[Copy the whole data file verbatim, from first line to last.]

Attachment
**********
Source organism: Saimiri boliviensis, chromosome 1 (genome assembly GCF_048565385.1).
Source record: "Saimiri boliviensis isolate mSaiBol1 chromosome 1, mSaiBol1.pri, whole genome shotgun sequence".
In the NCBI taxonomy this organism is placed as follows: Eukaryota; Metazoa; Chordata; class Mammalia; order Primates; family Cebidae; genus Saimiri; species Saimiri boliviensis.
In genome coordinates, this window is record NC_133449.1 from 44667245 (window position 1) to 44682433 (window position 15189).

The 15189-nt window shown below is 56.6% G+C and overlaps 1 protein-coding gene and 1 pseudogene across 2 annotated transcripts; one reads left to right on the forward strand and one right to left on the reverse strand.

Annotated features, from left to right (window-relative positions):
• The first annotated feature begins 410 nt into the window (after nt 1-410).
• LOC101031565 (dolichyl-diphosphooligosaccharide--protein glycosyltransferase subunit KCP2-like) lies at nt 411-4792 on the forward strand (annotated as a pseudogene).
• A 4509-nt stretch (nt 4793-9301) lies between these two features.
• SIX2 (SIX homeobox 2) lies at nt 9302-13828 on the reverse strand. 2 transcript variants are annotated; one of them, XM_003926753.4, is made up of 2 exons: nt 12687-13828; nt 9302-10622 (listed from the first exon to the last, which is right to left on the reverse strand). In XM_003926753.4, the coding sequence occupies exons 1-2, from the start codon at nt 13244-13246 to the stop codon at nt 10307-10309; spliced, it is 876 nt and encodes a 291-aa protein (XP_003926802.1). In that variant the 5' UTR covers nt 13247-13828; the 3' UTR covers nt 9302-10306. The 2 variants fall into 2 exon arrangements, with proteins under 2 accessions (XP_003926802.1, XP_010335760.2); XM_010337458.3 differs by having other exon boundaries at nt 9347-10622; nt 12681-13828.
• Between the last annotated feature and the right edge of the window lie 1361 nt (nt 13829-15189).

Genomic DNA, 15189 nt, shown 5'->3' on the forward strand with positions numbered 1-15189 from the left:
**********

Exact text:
Source organism: Saimiri boliviensis, chromosome 1 (genome assembly GCF_048565385.1).
Source record: "Saimiri boliviensis isolate mSaiBol1 chromosome 1, mSaiBol1.pri, whole genome shotgun sequence".
In the NCBI taxonomy this organism is placed as follows: Eukaryota; Metazoa; Chordata; class Mammalia; order Primates; family Cebidae; genus Saimiri; species Saimiri boliviensis.
In genome coordinates, this window is record NC_133449.1 from 44667245 (window position 1) to 44682433 (window position 15189).

The 15189-nt window shown below is 56.6% G+C and overlaps 1 protein-coding gene and 1 pseudogene across 2 annotated transcripts; one reads left to right on the forward strand and one right to left on the reverse strand.

Annotated features, from left to right (window-relative positions):
• The first annotated feature begins 410 nt into the window (after nt 1-410).
• LOC101031565 (dolichyl-diphosphooligosaccharide--protein glycosyltransferase subunit KCP2-like) lies at nt 411-4792 on the forward strand (annotated as a pseudogene).
• A 4509-nt stretch (nt 4793-9301) lies between these two features.
• SIX2 (SIX homeobox 2) lies at nt 9302-13828 on the reverse strand. 2 transcript variants are annotated; one of them, XM_003926753.4, is made up of 2 exons: nt 12687-13828; nt 9302-10622 (listed from the first exon to the last, which is right to left on the reverse strand). In XM_003926753.4, the coding sequence occupies exons 1-2, from the start codon at nt 13244-13246 to the stop codon at nt 10307-10309; spliced, it is 876 nt and encodes a 291-aa protein (XP_003926802.1). In that variant the 5' UTR covers nt 13247-13828; the 3' UTR covers nt 9302-10306. The 2 variants fall into 2 exon arrangements, with proteins under 2 accessions (XP_003926802.1, XP_010335760.2); XM_010337458.3 differs by having other exon boundaries at nt 9347-10622; nt 12681-13828.
• Between the last annotated feature and the right edge of the window lie 1361 nt (nt 13829-15189).

Genomic DNA, 15189 nt, shown 5'->3' on the forward strand with positions numbered 1-15189 from the left: